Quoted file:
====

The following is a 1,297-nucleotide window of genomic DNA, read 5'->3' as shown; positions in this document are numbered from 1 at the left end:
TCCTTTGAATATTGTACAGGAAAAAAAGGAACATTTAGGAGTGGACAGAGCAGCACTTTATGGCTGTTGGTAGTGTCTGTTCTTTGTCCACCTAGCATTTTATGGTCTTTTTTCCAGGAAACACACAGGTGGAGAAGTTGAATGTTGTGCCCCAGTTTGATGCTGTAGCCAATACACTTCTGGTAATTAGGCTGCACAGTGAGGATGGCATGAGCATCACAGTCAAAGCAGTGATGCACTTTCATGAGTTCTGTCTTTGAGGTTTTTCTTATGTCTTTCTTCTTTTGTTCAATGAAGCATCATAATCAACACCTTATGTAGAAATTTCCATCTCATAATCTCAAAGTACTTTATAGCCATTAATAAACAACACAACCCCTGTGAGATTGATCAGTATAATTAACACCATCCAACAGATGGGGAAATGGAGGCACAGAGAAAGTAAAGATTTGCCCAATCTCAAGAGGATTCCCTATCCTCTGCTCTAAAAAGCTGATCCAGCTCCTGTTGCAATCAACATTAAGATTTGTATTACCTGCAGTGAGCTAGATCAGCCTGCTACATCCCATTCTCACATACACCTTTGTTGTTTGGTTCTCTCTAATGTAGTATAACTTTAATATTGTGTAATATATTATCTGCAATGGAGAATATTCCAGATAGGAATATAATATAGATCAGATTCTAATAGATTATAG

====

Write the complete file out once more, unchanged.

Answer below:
The following is a 1,297-nucleotide window of genomic DNA, read 5'->3' as shown; positions in this document are numbered from 1 at the left end:
TCCTTTGAATATTGTACAGGAAAAAAAGGAACATTTAGGAGTGGACAGAGCAGCACTTTATGGCTGTTGGTAGTGTCTGTTCTTTGTCCACCTAGCATTTTATGGTCTTTTTTCCAGGAAACACACAGGTGGAGAAGTTGAATGTTGTGCCCCAGTTTGATGCTGTAGCCAATACACTTCTGGTAATTAGGCTGCACAGTGAGGATGGCATGAGCATCACAGTCAAAGCAGTGATGCACTTTCATGAGTTCTGTCTTTGAGGTTTTTCTTATGTCTTTCTTCTTTTGTTCAATGAAGCATCATAATCAACACCTTATGTAGAAATTTCCATCTCATAATCTCAAAGTACTTTATAGCCATTAATAAACAACACAACCCCTGTGAGATTGATCAGTATAATTAACACCATCCAACAGATGGGGAAATGGAGGCACAGAGAAAGTAAAGATTTGCCCAATCTCAAGAGGATTCCCTATCCTCTGCTCTAAAAAGCTGATCCAGCTCCTGTTGCAATCAACATTAAGATTTGTATTACCTGCAGTGAGCTAGATCAGCCTGCTACATCCCATTCTCACATACACCTTTGTTGTTTGGTTCTCTCTAATGTAGTATAACTTTAATATTGTGTAATATATTATCTGCAATGGAGAATATTCCAGATAGGAATATAATATAGATCAGATTCTAATAGATTATAG